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LAM LUONG. v. STATE of Alabama.


Decided: July 10, 2015

On Application for Rehearing

On application for rehearing, Lam Luong argues that this Court failed to resolve all the issues in our opinion on remand from the Alabama Supreme Court. Luong v. State, [Ms. CR–08–1219, April 17, 2015] ––– So.3d –––– (Ala.Crim.App.2015). Specifically, he argues that in our original opinion issued on February 15, 2013, and modified on rehearing on June 7, 2013, (“Luong I ”), we addressed two claims and found error; however, he says, we failed to address those errors in our opinion on remand from the Supreme Court. Those claims are: (1) That the circuit court erred in failing to ensure that the record was supplemented with a copy of that portion of the voir dire examination that occurred when the circuit court instructed the jurors to fill out the juror questionnaires; and (2) that the circuit court erred in not ensuring that the interpreter hired to assist Luong was not certified or registered in Alabama as an interpreter.1

In Luong I we reversed Luong's conviction and cautioned the circuit court that upon retrial the instructions to the prospective jurors before they completed the juror questionnaires were part of the voir dire examination and should be included in the certified record on appeal. We also cautioned the circuit court to follow the guidelines that were adopted effective October 2008 by the Alabama Administrative Office of Courts when appointing any interpreter in any future proceeding. However, this Court did not find in Luong I that either of the above-cited claims constituted reversible error, and the Supreme Court did not address either claim in its opinion reversing this Court's judgment. Luong v. State, [Ms. 1121097, May 23, 2014] ––– So.3d –––– (Ala.2014) (“Luong II ”). We have again reviewed those issues and find no reversible error.

Next, Luong argues on application for rehearing that this Court in its opinion on remand from the Supreme Court did not specifically address the following claims that were raised in his original brief on direct appeal to this Court: (1) That the circuit court erred in denying his request for an ex parte determination on his motion seeking expenses to investigate evidence in mitigation; (2) that error occurred in the admission of inaccurate and unreliable transcripts of the audio and video recordings of his statements to police; and (3) that the voir dire examination of the prospective jurors was “constitutionally inadequate.” (Luong's rehearing brief, at p. 27.)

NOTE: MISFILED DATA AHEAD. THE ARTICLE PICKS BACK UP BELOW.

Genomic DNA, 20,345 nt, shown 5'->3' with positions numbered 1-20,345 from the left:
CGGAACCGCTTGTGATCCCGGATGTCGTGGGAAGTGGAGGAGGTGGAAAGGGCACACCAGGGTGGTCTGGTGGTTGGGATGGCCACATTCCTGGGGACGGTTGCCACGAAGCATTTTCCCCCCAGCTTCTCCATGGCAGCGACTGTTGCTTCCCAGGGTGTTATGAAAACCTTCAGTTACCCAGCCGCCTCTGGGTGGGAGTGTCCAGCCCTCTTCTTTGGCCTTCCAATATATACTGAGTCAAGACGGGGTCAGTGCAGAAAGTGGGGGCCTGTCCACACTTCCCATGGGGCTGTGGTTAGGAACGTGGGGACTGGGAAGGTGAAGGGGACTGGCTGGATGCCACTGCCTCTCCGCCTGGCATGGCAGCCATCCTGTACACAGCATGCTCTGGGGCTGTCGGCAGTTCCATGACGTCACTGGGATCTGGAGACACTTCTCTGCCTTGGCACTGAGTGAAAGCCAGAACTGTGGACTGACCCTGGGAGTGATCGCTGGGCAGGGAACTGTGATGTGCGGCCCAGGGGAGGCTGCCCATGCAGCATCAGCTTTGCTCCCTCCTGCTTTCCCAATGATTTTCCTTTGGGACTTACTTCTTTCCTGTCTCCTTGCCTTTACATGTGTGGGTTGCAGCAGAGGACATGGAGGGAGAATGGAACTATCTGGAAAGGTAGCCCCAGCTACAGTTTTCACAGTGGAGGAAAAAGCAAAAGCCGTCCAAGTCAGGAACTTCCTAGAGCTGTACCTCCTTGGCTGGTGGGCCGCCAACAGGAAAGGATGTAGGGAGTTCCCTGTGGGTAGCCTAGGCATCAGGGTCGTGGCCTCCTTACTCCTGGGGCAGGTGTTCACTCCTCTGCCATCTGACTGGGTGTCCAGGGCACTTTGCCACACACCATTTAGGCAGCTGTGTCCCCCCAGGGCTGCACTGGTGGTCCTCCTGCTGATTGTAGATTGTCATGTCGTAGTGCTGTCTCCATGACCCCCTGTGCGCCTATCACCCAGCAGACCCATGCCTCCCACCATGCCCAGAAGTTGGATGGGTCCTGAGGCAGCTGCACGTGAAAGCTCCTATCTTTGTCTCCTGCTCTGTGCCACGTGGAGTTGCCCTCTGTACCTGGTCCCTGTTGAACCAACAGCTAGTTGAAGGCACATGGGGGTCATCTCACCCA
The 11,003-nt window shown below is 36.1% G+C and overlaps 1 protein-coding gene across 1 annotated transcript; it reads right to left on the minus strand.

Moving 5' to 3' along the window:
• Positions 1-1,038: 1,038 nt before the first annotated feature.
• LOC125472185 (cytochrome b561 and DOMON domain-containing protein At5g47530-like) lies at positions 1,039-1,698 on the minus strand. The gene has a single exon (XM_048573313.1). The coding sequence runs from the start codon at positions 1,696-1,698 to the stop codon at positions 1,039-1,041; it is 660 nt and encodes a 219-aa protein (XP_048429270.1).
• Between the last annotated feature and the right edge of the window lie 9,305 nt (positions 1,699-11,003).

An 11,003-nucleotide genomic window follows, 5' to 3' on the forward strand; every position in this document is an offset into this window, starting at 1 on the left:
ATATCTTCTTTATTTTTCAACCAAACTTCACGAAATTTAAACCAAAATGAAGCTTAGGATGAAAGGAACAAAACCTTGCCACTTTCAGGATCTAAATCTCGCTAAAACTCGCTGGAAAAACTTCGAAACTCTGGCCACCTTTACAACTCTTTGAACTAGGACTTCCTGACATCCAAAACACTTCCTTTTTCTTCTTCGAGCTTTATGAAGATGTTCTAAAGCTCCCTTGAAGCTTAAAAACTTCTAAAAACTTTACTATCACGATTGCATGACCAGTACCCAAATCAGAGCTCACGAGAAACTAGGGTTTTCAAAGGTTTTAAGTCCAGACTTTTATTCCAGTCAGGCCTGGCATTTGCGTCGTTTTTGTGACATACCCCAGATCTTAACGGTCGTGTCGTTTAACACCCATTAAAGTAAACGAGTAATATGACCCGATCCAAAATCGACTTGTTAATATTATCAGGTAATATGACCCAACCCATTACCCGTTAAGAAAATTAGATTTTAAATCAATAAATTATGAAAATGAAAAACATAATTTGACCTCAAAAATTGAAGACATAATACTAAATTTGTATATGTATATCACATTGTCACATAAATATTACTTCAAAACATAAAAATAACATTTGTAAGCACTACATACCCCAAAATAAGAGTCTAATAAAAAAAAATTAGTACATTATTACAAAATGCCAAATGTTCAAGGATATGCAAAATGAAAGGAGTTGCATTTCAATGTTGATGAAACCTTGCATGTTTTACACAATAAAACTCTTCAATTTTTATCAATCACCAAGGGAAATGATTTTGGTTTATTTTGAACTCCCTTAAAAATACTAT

The Alabama Supreme Court specifically found that the circuit court did not “exceed the scope of its discretion” in denying Luong's motion for funds to investigate mitigation evidence. Luong II, ––– So.3d at ––––. Implicit in the Supreme Court's ruling is that the circuit court's method of handling that issue did not constitute reversible error. Section 12–3–16, Ala.Code 1975, specifically states that this Court is bound by the decisions of the Alabama Supreme Court and is without authority to modify or amend any aspect of a decision of that Court.

Second, in Luong I we specifically found no error in the admission of Luong's statements to police. Any conceivable error in the alleged “inaccurate and incomplete” transcripts of the audio and video recordings of Luong's statements was harmless beyond a reasonable doubt. See Arizona v. Fulminante, 499 U.S. 279 (1991).

Third, implicit in the Supreme Court's holding in Luong II that the circuit court committed no error in not allowing individual voir dire of the prospective jurors was the conclusion that the voir dire examination that had been conducted was not deficient. Again, this Court has no authority to modify the Supreme Court's holding.

For the foregoing reasons, this Court overrules Luong's application for rehearing.



1.  1 The record showed that the interpreter was given an oath; however, the oath was not contained in the certified record.


WELCH, KELLUM, BURKE, and JOINER, JJ., concur; WINDOM, P.J., recuses herself.